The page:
GMA'S Robin Roberts talks about loss, love, and faith

Melanie Lawson Image
Sunday, June 8, 2014
Crossroads, Segment 1, June 8, 2014
Robin Roberts with her mother whom she discusses in her new book 'Everone's Got Something'

HOUSTON (KTRK) -- Robin Roberts is one of the most popular faces on morning television, but the anchor of Good Morning America has faced death twice in less than a decade.

Roberts was first treated for breast cancer in 2007. Then less than two years ago, she was diagnosed with a rare blood and bone marrow disease called Myelodysplastic syndrome, commonly known as MDS. It's also been described as "pre-leukemia". Roberts was given the shocking news that without a successful bone marrow transplant, she had only one to two years to live.

Roberts has now written a book about her story of loss, love, and faith called "Everybody's Got Something". It was one of her mother's favorite sayings to explain how so many people have to deal with their own challenges.

While in Houston last week for Major League Baseball's Civil Rights Game, Robin talked about the physical and emotional rollercoaster she rode while going through treatment. On the very same day she was diagnosed with MDS, the anchors and staff of Good Morning America learned they'd taken first place in the ratings, after more than 16 years of trailing the Today Show.

"That morning, having a champagne toast with my colleagues and friends and that afternoon, being told that unless I found a match, it was going to be difficult," Roberts said. "I didn't know that same day, I'd get a dire diagnosis that I had a year or two to live."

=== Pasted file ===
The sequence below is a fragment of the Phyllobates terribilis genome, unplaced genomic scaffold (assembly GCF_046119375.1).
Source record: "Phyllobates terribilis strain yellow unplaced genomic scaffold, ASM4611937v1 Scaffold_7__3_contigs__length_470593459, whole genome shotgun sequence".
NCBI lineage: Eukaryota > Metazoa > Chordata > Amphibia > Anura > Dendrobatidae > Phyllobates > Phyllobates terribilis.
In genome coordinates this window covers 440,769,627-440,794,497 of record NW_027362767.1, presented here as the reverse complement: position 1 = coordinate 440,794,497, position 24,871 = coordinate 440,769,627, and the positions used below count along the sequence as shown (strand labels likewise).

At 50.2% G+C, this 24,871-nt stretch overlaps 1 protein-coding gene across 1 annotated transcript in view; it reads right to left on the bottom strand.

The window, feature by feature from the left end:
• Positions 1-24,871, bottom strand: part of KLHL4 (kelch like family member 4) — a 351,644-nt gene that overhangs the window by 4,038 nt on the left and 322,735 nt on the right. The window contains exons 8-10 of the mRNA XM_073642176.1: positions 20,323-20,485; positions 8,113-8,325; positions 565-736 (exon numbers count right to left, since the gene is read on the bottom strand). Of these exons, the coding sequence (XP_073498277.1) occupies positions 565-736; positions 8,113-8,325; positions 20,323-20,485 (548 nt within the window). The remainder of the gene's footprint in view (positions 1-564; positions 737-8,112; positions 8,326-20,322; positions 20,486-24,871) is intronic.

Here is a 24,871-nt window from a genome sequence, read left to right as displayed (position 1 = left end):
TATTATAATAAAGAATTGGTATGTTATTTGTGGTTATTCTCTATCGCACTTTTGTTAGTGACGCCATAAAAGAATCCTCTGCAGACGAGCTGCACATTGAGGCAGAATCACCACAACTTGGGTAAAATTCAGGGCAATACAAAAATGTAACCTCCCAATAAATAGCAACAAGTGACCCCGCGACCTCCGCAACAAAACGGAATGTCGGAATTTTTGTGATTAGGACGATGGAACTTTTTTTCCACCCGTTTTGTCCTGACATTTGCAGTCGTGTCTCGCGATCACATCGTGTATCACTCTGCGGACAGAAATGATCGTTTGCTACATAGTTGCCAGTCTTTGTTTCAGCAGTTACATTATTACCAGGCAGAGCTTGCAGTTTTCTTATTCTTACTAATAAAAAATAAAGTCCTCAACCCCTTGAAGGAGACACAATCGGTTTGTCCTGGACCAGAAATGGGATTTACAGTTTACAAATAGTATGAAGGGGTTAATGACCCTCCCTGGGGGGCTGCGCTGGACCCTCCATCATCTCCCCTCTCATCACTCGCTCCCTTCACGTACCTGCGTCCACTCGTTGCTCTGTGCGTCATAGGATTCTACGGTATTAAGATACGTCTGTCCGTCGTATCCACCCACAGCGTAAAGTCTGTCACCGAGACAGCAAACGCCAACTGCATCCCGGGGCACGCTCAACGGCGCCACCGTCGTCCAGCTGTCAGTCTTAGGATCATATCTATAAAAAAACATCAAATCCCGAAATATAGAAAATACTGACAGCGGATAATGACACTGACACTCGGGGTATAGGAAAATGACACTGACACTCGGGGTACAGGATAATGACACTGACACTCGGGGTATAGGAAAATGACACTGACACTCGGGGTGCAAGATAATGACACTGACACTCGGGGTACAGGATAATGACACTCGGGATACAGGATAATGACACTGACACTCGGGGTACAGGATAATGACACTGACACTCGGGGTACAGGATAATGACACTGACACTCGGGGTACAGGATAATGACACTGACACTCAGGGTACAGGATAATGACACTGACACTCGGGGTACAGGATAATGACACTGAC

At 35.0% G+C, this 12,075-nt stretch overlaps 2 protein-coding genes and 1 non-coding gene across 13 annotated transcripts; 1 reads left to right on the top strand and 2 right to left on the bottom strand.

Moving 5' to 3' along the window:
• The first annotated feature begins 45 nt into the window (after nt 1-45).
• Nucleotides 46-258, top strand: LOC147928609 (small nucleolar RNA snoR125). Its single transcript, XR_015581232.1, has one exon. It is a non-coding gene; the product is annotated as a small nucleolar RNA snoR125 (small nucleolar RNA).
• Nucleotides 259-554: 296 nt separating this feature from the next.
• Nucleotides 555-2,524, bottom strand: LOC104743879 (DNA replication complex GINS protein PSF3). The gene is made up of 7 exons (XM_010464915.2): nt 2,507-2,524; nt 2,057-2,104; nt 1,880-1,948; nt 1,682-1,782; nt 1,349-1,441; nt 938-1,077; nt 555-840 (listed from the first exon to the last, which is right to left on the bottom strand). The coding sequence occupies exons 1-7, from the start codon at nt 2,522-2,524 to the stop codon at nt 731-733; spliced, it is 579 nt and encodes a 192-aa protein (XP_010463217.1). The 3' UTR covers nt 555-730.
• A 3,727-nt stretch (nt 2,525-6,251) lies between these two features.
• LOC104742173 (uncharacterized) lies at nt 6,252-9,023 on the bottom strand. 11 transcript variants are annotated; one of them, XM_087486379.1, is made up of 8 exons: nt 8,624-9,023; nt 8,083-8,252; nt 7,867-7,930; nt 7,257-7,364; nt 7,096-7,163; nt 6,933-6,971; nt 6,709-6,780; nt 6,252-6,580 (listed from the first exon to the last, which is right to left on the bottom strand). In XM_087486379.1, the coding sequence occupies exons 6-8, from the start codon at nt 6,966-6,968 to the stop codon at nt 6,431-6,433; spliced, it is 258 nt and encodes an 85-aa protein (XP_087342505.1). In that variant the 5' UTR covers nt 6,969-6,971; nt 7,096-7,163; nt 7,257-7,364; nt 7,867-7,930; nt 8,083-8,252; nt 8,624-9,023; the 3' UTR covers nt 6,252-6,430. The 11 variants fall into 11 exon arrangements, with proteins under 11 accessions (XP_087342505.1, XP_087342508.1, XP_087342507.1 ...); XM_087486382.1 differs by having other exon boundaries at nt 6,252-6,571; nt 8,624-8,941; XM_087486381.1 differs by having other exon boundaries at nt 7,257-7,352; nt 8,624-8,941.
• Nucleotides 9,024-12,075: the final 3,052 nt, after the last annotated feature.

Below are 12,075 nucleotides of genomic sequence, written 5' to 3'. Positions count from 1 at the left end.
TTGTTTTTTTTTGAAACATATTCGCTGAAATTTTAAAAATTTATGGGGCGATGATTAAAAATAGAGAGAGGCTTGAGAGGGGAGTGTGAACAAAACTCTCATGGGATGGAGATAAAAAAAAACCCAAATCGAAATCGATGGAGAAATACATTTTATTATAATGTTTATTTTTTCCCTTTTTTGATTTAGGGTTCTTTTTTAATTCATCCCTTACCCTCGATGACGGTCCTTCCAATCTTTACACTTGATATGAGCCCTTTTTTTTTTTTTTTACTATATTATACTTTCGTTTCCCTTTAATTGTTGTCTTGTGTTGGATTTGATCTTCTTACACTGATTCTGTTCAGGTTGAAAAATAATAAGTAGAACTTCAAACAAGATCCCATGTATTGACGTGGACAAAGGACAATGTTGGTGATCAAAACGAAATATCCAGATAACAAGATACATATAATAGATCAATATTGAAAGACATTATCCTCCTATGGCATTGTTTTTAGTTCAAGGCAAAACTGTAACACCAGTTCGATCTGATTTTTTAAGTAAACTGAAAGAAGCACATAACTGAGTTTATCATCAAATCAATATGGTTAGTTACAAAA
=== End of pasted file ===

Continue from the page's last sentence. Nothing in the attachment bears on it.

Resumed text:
Then came some miraculous news: her older sister Sally-Ann Roberts, a veteran anchor in New Orleans, was a perfect match for a bone marrow transplant. But while they were only days away from the procedure, more devastating news - her beloved mother, who was recovering from a stroke, had taken a turn for the worse.

Robin and her sister flew home to Mississippi, just in time to watch her mother take her last breath.

"I said I'm not leaving, I'm not leaving because I knew if I left and had the transplant, I couldn't get back to her if she needed me," Roberts said. "Everybody else left the house and I was alone with Mom, and she passed. It was almost like she said, you know, daughter, you need to do this and I need to do this. I'm going to go somewhere where I can watch over you and you don't need to worry about me and I don't need to worry about you."

Robin says it's the first time she's ever gone through anything this excruciating without her mother, and calls it the most difficult time of her life.

"I had to put my grief on hold, but as time has passed, I realize it was my mother showing me that I was stronger than I thought I was," said Roberts.

After an incredibly painful series of treatments and procedures, Roberts was kept in isolation at the hospital for a month, then remained more or less quarantined at home for several more months. When she returned to work five months to the day after her diagnosis, she was much thinner and with a lot less hair, but incredibly grateful to everyone who helped in her recovery, including all the viewers who lifted her up.

"Knowing that people from all walks of life and all faiths have taken the time to lift you up in prayer, and I know that's a major reason why I'm here today," Roberts said.